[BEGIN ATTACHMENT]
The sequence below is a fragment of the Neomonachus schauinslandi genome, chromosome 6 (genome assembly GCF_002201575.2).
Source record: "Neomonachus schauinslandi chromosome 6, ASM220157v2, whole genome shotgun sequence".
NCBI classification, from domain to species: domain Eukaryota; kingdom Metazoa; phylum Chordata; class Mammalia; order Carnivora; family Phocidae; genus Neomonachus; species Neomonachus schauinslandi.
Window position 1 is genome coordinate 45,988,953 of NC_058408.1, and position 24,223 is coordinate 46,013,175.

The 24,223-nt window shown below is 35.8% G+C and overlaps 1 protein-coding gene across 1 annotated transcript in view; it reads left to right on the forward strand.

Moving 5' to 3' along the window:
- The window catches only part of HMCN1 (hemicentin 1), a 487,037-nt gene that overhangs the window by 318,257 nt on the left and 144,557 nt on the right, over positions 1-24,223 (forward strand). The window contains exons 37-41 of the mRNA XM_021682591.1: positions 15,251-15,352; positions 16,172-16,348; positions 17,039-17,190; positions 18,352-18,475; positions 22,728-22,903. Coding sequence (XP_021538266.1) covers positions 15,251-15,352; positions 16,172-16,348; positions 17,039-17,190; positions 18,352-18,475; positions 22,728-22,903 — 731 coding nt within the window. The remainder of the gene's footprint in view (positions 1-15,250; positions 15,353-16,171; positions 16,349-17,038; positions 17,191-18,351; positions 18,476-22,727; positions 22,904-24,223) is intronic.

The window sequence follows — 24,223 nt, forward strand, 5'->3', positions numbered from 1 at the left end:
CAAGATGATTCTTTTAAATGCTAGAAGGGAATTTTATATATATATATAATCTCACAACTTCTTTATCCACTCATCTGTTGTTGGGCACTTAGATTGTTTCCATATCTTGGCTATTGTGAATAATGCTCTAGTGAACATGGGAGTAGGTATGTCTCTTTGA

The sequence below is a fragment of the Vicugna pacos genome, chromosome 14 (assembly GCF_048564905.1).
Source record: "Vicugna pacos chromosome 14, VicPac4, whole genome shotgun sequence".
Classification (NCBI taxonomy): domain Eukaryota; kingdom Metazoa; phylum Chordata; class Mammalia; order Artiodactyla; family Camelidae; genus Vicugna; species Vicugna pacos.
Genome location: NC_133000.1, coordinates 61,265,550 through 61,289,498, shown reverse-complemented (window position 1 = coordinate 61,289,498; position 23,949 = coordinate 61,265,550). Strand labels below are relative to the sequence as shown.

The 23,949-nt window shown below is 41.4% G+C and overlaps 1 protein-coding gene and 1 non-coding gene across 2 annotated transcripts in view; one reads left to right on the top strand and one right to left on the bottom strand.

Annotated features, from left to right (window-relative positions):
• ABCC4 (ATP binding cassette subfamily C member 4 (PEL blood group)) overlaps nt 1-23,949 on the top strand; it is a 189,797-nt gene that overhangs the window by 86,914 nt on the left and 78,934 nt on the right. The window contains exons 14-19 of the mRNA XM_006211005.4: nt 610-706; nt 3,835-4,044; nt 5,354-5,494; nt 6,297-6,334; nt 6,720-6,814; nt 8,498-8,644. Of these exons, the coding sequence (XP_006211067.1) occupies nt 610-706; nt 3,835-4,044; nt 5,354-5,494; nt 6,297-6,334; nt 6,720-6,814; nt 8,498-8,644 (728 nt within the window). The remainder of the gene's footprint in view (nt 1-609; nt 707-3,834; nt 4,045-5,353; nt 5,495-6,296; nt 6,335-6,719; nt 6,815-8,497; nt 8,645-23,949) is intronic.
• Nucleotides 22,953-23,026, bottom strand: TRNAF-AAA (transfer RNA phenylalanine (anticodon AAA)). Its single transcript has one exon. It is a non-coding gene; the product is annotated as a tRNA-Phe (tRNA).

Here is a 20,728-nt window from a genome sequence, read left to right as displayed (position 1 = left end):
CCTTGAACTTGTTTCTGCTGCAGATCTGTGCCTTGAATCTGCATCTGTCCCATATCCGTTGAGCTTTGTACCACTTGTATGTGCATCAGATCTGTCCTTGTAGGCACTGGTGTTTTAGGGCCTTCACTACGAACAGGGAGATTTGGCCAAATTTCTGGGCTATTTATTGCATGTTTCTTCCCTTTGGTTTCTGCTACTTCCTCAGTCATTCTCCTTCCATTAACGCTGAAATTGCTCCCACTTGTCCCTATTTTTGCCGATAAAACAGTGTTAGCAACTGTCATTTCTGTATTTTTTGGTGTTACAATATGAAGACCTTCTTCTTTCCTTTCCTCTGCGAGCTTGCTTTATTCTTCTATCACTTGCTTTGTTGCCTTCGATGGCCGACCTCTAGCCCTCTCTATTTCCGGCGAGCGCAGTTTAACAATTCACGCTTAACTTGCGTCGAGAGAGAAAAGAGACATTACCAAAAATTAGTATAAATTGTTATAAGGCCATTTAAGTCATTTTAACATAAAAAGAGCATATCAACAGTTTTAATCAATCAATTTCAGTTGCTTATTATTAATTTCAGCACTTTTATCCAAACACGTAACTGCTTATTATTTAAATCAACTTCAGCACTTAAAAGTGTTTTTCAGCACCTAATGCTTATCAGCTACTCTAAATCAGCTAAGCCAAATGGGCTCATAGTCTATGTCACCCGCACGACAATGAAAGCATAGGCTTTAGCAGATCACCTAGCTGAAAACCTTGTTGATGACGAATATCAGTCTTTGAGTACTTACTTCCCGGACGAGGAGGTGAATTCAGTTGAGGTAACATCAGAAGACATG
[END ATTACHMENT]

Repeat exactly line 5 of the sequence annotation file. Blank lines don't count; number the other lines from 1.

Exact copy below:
The 24,223-nt window shown below is 35.8% G+C and overlaps 1 protein-coding gene across 1 annotated transcript in view; it reads left to right on the forward strand.